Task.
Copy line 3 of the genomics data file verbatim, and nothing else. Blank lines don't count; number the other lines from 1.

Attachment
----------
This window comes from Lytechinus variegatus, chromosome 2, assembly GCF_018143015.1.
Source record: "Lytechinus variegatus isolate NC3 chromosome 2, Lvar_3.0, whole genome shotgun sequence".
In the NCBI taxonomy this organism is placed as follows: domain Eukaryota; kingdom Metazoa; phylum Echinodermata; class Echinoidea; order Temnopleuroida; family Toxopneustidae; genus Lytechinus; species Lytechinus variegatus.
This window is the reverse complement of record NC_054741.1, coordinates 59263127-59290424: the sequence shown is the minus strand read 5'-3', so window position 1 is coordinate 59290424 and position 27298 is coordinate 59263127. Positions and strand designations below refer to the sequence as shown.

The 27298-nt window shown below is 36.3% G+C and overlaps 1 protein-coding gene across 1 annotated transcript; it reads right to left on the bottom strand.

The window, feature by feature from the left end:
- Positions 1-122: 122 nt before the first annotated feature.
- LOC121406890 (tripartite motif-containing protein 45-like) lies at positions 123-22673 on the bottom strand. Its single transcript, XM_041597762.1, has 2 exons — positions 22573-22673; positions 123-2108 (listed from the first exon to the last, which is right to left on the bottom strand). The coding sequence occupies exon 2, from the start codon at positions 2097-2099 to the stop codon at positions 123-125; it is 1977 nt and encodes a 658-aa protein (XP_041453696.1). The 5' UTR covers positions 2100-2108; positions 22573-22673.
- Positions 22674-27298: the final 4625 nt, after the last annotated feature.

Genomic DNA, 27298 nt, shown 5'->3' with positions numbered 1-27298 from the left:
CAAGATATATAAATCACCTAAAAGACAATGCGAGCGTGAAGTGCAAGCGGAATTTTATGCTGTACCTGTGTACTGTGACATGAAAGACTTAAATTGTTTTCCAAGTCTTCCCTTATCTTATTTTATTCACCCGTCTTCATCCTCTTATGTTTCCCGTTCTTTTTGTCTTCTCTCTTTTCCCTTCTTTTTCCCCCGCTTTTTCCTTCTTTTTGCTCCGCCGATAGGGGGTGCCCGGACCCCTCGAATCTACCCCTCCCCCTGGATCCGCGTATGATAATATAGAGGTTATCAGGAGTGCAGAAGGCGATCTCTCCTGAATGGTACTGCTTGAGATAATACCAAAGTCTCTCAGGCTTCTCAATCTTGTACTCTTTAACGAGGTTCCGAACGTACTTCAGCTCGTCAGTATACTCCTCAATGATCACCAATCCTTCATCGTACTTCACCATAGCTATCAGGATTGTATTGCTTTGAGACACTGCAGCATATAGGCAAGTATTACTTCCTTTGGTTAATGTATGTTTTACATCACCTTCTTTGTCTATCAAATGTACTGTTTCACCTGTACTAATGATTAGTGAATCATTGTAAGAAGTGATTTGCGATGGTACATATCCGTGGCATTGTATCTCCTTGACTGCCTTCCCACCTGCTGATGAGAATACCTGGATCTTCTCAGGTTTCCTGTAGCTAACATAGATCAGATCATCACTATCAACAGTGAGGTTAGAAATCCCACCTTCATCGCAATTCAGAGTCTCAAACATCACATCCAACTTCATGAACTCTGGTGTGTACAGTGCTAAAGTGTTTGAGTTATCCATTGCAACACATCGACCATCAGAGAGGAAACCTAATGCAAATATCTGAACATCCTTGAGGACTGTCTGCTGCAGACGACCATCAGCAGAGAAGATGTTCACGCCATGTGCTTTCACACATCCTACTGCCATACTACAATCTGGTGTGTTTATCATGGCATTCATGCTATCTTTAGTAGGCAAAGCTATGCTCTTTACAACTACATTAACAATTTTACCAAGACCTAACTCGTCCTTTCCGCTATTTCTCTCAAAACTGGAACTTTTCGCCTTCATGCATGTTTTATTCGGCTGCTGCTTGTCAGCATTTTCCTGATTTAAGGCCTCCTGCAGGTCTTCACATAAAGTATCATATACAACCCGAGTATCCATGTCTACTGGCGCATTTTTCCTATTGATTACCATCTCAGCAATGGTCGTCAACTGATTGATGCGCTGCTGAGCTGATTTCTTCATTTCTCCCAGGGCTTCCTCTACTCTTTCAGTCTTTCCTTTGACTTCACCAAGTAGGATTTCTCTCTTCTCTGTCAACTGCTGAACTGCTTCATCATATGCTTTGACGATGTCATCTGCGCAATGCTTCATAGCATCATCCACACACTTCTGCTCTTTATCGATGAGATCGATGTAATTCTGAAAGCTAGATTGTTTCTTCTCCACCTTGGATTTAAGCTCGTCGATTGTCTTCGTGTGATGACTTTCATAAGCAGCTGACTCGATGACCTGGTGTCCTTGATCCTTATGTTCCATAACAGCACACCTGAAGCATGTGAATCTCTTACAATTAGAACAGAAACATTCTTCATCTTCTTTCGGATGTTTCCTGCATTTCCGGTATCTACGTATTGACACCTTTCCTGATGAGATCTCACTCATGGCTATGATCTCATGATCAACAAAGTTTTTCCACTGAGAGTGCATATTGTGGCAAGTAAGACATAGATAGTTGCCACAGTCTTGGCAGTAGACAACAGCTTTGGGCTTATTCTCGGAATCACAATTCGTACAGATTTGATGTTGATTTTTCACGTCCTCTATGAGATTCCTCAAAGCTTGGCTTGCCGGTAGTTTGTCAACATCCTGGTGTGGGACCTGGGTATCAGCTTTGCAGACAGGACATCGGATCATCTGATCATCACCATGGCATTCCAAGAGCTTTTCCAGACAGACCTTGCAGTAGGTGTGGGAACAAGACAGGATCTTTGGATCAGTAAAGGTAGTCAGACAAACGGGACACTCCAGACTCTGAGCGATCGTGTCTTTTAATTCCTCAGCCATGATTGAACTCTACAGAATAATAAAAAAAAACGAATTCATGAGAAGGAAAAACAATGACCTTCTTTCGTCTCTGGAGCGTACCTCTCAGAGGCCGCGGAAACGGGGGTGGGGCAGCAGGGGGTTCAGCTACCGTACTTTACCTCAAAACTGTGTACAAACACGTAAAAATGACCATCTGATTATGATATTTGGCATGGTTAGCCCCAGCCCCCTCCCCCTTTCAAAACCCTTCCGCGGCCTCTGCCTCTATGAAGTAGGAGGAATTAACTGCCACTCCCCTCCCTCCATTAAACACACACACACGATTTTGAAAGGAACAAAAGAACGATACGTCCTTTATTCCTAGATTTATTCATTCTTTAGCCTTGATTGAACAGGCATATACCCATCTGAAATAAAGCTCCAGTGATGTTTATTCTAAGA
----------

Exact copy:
In the NCBI taxonomy this organism is placed as follows: domain Eukaryota; kingdom Metazoa; phylum Echinodermata; class Echinoidea; order Temnopleuroida; family Toxopneustidae; genus Lytechinus; species Lytechinus variegatus.